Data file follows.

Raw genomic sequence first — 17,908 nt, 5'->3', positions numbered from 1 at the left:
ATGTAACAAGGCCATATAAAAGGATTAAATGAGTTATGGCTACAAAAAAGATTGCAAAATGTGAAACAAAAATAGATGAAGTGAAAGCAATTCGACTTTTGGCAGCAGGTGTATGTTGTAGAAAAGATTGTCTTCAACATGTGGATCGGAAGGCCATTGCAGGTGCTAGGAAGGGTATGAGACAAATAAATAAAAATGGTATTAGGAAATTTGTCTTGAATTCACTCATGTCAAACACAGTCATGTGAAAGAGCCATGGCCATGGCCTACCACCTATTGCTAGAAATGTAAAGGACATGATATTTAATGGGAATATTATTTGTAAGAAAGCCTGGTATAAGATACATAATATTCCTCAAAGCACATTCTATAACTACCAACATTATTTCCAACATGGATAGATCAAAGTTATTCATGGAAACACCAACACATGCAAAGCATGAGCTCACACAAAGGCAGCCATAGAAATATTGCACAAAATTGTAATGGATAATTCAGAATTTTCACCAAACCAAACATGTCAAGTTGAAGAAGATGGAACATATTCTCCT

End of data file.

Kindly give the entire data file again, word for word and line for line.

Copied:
Raw genomic sequence first — 17,908 nt, 5'->3', positions numbered from 1 at the left:
ATGTAACAAGGCCATATAAAAGGATTAAATGAGTTATGGCTACAAAAAAGATTGCAAAATGTGAAACAAAAATAGATGAAGTGAAAGCAATTCGACTTTTGGCAGCAGGTGTATGTTGTAGAAAAGATTGTCTTCAACATGTGGATCGGAAGGCCATTGCAGGTGCTAGGAAGGGTATGAGACAAATAAATAAAAATGGTATTAGGAAATTTGTCTTGAATTCACTCATGTCAAACACAGTCATGTGAAAGAGCCATGGCCATGGCCTACCACCTATTGCTAGAAATGTAAAGGACATGATATTTAATGGGAATATTATTTGTAAGAAAGCCTGGTATAAGATACATAATATTCCTCAAAGCACATTCTATAACTACCAACATTATTTCCAACATGGATAGATCAAAGTTATTCATGGAAACACCAACACATGCAAAGCATGAGCTCACACAAAGGCAGCCATAGAAATATTGCACAAAATTGTAATGGATAATTCAGAATTTTCACCAAACCAAACATGTCAAGTTGAAGAAGATGGAACATATTCTCCT